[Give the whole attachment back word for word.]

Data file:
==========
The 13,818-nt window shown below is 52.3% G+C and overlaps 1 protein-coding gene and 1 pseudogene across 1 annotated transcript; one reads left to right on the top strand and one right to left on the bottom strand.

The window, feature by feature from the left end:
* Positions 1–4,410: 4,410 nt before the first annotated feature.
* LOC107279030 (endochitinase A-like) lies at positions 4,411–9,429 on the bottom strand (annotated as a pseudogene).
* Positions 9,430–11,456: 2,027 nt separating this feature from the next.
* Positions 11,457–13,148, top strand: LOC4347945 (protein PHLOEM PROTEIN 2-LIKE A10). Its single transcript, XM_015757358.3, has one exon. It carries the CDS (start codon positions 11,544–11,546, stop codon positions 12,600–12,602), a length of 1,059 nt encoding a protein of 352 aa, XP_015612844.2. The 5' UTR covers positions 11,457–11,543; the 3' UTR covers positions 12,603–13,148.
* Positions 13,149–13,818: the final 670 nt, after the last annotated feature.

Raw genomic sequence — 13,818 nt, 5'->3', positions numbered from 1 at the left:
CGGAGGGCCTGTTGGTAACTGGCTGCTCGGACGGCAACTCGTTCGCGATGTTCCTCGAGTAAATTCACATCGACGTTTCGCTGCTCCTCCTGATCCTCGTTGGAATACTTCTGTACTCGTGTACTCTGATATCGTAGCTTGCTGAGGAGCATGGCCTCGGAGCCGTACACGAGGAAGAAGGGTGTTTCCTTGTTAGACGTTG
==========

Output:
The 13,818-nt window shown below is 52.3% G+C and overlaps 1 protein-coding gene and 1 pseudogene across 1 annotated transcript; one reads left to right on the top strand and one right to left on the bottom strand.

The window, feature by feature from the left end:
* Positions 1–4,410: 4,410 nt before the first annotated feature.
* LOC107279030 (endochitinase A-like) lies at positions 4,411–9,429 on the bottom strand (annotated as a pseudogene).
* Positions 9,430–11,456: 2,027 nt separating this feature from the next.
* Positions 11,457–13,148, top strand: LOC4347945 (protein PHLOEM PROTEIN 2-LIKE A10). Its single transcript, XM_015757358.3, has one exon. It carries the CDS (start codon positions 11,544–11,546, stop codon positions 12,600–12,602), a length of 1,059 nt encoding a protein of 352 aa, XP_015612844.2. The 5' UTR covers positions 11,457–11,543; the 3' UTR covers positions 12,603–13,148.
* Positions 13,149–13,818: the final 670 nt, after the last annotated feature.

Raw genomic sequence — 13,818 nt, 5'->3', positions numbered from 1 at the left:
CGGAGGGCCTGTTGGTAACTGGCTGCTCGGACGGCAACTCGTTCGCGATGTTCCTCGAGTAAATTCACATCGACGTTTCGCTGCTCCTCCTGATCCTCGTTGGAATACTTCTGTACTCGTGTACTCTGATATCGTAGCTTGCTGAGGAGCATGGCCTCGGAGCCGTACACGAGGAAGAAGGGTGTTTCCTTGTTAGACGTTG